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Can you be great at anything?

By Trevor Coltham

I’m sure, you have sat comfortably watching TV and seen an amazing cook, a talented athlete or a report on a wealthy businessperson and thought:

“I wish I could do that!”

It’s possible that you put their success down to natural talent, skills, tools or resources you don’t have.

Many people believe that these experts are born with these special talents. I hear people say things like:

“they have great genes”

“better opportunities” or

they are just luckier than me”.

While most of us are unlikely to be able to jump like Michael Jordon or be as creative as Elon Musk, we can make a massive improvement in our own game by modelling the best at work.

It’s about finding someone who already has the results you want in a given field, breaking down what they do and doing the same things.

The definition of mastery is:

“A sequence of actions/behaviours done over and over again. When you take the time to discover what those actions/behaviours are, model them, practice them, make it OK to mess it up and adjust then keep taking action, you really can become a master of whatever you want.”

It’s been suggested that mastery in any context takes 10,000 hours of practice. There are a few things to consider here:

  • No-one with just raw talent and no practice makes it for long. Certainly not for 10,000 hours.
  • You don’t have to be a master to get massive benefit from modelling experts or those who have achieved mastery.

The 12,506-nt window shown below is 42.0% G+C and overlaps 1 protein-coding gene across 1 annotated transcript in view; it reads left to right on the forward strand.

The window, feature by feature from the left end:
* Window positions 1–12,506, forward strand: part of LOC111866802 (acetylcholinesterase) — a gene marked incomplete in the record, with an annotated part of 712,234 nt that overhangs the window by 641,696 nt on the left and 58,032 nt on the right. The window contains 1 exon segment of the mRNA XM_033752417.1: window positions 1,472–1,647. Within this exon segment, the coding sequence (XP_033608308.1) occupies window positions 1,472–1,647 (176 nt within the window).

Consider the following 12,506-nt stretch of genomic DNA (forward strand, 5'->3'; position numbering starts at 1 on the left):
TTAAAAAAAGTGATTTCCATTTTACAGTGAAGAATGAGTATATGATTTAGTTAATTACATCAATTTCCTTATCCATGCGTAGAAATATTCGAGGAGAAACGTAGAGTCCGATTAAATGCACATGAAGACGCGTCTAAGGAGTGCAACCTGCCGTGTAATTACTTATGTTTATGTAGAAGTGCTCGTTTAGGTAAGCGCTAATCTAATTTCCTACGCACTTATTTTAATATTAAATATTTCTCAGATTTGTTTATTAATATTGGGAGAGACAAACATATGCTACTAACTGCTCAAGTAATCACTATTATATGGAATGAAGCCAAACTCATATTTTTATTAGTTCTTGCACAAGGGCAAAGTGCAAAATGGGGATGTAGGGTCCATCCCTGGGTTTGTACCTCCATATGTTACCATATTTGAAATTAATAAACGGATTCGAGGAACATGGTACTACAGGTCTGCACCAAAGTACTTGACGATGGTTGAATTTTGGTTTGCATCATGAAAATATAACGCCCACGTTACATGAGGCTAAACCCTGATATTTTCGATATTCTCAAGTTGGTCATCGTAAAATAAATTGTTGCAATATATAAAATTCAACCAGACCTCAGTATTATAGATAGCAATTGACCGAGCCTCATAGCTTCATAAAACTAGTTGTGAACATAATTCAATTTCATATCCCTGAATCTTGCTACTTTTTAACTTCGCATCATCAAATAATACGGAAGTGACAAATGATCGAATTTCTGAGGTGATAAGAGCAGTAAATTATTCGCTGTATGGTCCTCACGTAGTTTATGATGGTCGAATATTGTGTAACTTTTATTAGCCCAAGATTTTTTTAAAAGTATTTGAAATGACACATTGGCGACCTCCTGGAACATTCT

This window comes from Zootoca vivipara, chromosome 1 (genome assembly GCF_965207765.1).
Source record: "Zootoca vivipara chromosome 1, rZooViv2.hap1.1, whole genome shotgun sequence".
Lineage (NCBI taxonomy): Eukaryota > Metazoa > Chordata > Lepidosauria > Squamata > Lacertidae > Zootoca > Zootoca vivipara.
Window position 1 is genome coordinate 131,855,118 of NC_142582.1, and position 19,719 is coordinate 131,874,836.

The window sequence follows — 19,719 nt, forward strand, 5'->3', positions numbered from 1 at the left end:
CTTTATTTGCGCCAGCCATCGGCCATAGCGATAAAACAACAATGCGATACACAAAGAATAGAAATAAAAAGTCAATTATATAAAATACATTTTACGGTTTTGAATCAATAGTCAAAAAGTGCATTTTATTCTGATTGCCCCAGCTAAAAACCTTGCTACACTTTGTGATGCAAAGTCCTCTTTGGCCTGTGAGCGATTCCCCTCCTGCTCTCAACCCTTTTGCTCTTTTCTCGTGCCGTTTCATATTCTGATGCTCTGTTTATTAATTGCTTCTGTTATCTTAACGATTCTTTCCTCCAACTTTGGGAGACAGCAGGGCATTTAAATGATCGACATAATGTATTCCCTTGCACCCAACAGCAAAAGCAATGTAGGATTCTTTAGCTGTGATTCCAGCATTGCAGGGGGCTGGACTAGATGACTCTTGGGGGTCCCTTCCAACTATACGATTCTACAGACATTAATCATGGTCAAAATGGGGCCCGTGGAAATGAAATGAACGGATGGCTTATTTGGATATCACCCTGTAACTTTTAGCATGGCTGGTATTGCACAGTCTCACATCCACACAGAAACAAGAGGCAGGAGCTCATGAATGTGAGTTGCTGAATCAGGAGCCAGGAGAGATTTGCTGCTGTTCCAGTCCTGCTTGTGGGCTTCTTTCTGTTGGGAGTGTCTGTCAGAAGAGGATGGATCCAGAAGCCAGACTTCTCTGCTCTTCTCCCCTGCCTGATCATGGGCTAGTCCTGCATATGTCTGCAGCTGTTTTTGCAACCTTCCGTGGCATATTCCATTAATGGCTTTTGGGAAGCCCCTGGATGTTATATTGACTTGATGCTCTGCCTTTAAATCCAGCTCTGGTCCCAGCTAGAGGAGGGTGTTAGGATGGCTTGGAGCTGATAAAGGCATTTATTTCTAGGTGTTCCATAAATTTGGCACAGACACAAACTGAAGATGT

• If you really look, there are experts with the skills you want closer than you think. E.g.  the best salesperson in your company does something different from everyone else. A great friend may have a better relationship than you. Possibly your mother-in-law cooks a ripper roast beef?

So how can you use this?

Rather than believing that others have some special magic power, decide on a context in your own work/life you would like to improve.

Maybe you could improve your tennis game, manage money better, communicate better, get appointments with more prospects or be an outstanding parent/ partner.

Find someone who already does this well. Find out exactly what they are doing differently from you and ask them “how do you do that?” “where do you focus when doing that” “what internal language do you use on yourself” “and what else?”

Take action.

Implement what you find out and then make it work for you in your world.  When it starts working, make it part of your personality.

As Lao-tzu once said, “A journey of a thousand miles begins with a single step.”

Reach out to me if you would like to learn more.